I handle books on a daily basis. I talk about them and I am told about them. I order them. I try to fill the library shelves with variety, keep clean copies of classics, and order bestsellers. What are books but big ideas. I’m not interested in being entertained but some readers seek it.
I found Bleak House on the shelf. I had ordered it as a classic from a list I use to help with my selections. Dickens’s best it had said. When it arrived several years ago, I shook my head and smiled thinking I had made a mistake. No one in my library would read this enormous book, no matter how entertaining or instructive.
But I am.
A few days ago, I was looking for descriptions of the slums in Victorian England, so I took the book home and began reading. If my iPad hadn’t been stolen, I would download it. The book is a trial for me to hold, one thousand pages and tiny print.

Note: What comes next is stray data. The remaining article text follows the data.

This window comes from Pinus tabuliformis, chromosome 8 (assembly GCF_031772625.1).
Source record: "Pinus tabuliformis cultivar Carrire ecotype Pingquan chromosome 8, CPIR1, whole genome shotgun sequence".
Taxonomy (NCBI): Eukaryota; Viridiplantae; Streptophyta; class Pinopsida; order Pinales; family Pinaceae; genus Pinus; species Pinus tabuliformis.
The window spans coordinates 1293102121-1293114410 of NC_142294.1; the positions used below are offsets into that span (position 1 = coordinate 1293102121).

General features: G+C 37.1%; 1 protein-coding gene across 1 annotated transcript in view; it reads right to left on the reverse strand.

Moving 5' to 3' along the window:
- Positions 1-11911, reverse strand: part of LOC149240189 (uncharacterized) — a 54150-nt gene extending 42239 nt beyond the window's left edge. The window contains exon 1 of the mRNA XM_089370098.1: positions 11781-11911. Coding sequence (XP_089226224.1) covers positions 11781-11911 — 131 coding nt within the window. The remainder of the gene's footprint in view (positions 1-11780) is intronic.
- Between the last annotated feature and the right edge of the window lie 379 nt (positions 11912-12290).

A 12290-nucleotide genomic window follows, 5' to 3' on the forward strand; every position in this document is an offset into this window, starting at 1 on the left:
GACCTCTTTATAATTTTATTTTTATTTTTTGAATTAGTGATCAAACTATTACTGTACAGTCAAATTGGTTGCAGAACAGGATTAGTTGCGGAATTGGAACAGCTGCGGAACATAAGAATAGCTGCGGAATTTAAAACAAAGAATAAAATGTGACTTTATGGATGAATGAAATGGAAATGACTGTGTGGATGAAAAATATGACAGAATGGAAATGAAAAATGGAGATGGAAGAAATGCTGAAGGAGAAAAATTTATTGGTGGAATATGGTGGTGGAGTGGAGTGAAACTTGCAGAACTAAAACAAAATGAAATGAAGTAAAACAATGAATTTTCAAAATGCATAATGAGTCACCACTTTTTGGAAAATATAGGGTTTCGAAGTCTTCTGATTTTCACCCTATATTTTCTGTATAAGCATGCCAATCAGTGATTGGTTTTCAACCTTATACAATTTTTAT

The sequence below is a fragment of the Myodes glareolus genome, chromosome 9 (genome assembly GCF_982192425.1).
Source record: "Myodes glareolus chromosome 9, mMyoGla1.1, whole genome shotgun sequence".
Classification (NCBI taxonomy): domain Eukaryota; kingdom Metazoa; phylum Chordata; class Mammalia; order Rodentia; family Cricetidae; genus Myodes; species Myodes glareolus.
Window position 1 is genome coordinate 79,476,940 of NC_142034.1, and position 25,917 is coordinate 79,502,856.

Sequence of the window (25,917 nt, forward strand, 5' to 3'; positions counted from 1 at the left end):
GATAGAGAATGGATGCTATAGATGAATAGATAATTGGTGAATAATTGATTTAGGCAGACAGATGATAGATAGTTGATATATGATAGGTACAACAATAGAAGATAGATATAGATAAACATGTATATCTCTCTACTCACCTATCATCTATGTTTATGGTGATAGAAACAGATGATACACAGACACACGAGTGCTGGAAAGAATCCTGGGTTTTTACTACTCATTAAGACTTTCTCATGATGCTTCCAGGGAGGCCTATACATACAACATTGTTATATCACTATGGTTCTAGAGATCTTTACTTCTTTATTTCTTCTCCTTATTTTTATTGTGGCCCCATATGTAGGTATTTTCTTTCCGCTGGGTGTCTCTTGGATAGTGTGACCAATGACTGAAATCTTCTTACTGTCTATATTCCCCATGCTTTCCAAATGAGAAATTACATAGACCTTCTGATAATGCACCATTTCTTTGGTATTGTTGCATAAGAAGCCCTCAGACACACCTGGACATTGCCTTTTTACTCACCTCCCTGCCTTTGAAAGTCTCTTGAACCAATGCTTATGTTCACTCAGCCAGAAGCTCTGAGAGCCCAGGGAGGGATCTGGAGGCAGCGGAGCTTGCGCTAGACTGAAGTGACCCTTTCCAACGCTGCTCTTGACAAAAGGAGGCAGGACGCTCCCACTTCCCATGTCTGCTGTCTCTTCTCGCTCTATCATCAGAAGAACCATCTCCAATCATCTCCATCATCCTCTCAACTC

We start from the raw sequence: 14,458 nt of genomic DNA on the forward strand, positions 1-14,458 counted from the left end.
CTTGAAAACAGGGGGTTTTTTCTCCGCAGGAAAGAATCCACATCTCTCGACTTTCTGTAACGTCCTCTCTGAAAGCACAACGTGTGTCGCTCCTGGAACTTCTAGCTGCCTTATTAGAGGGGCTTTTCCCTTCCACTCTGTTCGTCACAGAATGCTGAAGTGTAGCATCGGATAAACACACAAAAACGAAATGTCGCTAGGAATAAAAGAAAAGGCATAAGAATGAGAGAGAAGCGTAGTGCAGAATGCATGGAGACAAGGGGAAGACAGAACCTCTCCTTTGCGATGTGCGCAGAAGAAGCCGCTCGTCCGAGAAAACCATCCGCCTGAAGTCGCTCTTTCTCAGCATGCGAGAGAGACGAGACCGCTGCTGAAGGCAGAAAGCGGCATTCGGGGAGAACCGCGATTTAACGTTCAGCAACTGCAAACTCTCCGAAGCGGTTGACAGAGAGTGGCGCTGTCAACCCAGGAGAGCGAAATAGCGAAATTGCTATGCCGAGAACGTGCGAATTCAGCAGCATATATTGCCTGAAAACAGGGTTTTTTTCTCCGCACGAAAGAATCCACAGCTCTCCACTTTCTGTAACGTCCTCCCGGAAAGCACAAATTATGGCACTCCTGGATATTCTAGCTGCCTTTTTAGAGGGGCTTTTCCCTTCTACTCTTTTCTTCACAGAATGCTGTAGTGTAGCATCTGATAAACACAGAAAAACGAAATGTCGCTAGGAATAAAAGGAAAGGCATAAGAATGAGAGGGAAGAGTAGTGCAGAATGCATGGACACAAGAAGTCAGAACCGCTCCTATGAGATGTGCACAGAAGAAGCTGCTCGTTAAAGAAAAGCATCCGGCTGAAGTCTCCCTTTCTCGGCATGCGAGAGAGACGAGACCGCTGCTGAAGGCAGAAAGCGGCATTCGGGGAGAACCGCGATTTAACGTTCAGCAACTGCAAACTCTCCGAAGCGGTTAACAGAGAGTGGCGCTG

As a reader, I am mystified by it and fog filled London. Dickens chastises his world. He wanted me to feel that and I do even though his world is gone. Or is it? He cared as a writer about what I would think. It’s grand to converse with a genius.
When I am done, I will put the book back. The next someone who asks my opinion about a good book, I will mention Dickens. What a storyteller! I am over bestseller lists right now and on the trail of those whose names we know so well but have forgotten.
My last brush with this was Walt Whitman.
“They had time to think,” the English teacher said.
I can’t dismiss his passing comment.